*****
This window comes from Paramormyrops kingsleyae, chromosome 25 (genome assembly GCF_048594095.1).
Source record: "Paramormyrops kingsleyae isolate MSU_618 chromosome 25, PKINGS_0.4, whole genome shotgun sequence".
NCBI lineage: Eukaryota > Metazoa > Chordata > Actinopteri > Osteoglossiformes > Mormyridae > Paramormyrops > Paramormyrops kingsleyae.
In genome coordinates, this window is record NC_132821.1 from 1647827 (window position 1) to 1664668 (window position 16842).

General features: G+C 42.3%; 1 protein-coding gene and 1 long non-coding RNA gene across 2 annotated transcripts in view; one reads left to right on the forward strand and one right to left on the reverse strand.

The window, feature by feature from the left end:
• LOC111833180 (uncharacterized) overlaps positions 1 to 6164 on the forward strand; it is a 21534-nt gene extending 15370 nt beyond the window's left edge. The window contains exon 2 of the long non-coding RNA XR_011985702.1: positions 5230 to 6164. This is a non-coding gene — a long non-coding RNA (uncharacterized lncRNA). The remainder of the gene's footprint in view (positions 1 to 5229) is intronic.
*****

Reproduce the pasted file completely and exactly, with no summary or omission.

This window comes from Paramormyrops kingsleyae, chromosome 25 (genome assembly GCF_048594095.1).
Source record: "Paramormyrops kingsleyae isolate MSU_618 chromosome 25, PKINGS_0.4, whole genome shotgun sequence".
NCBI lineage: Eukaryota > Metazoa > Chordata > Actinopteri > Osteoglossiformes > Mormyridae > Paramormyrops > Paramormyrops kingsleyae.
In genome coordinates, this window is record NC_132821.1 from 1647827 (window position 1) to 1664668 (window position 16842).

General features: G+C 42.3%; 1 protein-coding gene and 1 long non-coding RNA gene across 2 annotated transcripts in view; one reads left to right on the forward strand and one right to left on the reverse strand.

The window, feature by feature from the left end:
• LOC111833180 (uncharacterized) overlaps positions 1 to 6164 on the forward strand; it is a 21534-nt gene extending 15370 nt beyond the window's left edge. The window contains exon 2 of the long non-coding RNA XR_011985702.1: positions 5230 to 6164. This is a non-coding gene — a long non-coding RNA (uncharacterized lncRNA). The remainder of the gene's footprint in view (positions 1 to 5229) is intronic.